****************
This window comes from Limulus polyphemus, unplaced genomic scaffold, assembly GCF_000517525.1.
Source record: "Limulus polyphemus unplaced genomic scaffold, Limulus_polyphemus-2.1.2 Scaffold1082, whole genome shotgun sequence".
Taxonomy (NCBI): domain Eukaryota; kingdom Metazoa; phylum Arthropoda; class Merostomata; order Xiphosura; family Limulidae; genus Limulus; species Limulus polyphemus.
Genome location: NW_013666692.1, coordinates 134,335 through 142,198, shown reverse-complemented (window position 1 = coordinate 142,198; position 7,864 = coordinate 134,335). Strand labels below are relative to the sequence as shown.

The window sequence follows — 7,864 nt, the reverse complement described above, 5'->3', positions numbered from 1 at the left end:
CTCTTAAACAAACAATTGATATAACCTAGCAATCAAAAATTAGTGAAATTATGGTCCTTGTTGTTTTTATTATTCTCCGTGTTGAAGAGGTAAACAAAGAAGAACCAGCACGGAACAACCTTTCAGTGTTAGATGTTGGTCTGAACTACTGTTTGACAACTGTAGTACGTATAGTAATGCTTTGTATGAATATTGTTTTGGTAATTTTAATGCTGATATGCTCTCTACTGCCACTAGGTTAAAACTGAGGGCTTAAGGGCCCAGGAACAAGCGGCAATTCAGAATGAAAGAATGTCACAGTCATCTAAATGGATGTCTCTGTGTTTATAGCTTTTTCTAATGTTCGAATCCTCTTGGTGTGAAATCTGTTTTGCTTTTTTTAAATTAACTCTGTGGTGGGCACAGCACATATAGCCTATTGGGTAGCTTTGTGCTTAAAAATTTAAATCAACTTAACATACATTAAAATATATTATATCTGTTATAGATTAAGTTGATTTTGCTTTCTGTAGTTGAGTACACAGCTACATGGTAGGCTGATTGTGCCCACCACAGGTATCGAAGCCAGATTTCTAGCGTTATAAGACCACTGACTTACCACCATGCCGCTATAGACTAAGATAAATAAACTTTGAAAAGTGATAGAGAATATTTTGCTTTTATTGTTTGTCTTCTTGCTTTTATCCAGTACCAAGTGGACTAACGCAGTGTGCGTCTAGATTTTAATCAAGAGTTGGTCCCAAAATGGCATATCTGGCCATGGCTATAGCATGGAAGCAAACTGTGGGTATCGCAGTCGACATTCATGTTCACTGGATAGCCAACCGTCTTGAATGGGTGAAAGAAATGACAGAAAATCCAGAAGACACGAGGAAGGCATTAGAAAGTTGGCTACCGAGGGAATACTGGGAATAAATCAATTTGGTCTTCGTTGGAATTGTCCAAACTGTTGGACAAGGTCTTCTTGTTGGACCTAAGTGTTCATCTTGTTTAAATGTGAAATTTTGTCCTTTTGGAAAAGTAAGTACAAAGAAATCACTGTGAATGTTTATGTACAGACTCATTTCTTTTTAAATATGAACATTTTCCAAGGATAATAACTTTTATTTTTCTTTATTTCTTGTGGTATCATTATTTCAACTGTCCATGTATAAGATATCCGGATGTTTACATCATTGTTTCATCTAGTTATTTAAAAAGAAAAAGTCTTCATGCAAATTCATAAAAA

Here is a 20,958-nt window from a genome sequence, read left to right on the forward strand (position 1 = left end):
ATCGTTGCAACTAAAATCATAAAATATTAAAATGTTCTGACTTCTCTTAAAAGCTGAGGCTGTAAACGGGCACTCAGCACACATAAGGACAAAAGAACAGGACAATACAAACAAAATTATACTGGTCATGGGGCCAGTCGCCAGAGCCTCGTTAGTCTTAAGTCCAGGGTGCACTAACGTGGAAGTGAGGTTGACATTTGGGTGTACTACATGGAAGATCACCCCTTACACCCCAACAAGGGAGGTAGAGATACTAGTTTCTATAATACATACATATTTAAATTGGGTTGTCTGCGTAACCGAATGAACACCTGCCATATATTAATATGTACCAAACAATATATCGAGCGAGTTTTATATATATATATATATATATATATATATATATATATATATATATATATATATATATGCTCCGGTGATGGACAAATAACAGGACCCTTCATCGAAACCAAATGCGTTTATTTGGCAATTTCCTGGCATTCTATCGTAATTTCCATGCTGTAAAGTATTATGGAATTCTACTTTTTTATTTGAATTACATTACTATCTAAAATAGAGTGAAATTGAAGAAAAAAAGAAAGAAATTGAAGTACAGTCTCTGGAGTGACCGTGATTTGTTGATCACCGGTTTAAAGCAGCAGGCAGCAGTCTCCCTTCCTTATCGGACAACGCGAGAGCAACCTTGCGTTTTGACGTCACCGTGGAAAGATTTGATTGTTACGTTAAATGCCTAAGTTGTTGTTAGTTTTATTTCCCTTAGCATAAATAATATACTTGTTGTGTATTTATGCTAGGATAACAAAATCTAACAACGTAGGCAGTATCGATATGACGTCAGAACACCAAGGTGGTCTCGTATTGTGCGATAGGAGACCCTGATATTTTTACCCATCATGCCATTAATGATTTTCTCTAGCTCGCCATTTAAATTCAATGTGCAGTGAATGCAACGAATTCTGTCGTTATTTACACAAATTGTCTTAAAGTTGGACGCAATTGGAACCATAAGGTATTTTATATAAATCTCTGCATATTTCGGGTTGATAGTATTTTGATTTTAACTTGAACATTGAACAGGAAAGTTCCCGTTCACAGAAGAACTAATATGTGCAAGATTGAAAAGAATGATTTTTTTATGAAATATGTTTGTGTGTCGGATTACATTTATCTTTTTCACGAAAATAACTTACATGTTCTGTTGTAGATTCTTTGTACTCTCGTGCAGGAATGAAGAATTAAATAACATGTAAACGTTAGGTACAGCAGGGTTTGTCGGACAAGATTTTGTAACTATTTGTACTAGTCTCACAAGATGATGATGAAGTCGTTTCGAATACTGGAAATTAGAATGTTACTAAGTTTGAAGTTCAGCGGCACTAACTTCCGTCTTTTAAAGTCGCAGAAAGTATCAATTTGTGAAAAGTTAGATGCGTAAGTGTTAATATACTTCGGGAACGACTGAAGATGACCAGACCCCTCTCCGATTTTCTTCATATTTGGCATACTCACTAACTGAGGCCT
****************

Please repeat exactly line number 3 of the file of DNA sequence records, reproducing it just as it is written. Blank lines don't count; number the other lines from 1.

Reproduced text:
Taxonomy (NCBI): domain Eukaryota; kingdom Metazoa; phylum Arthropoda; class Merostomata; order Xiphosura; family Limulidae; genus Limulus; species Limulus polyphemus.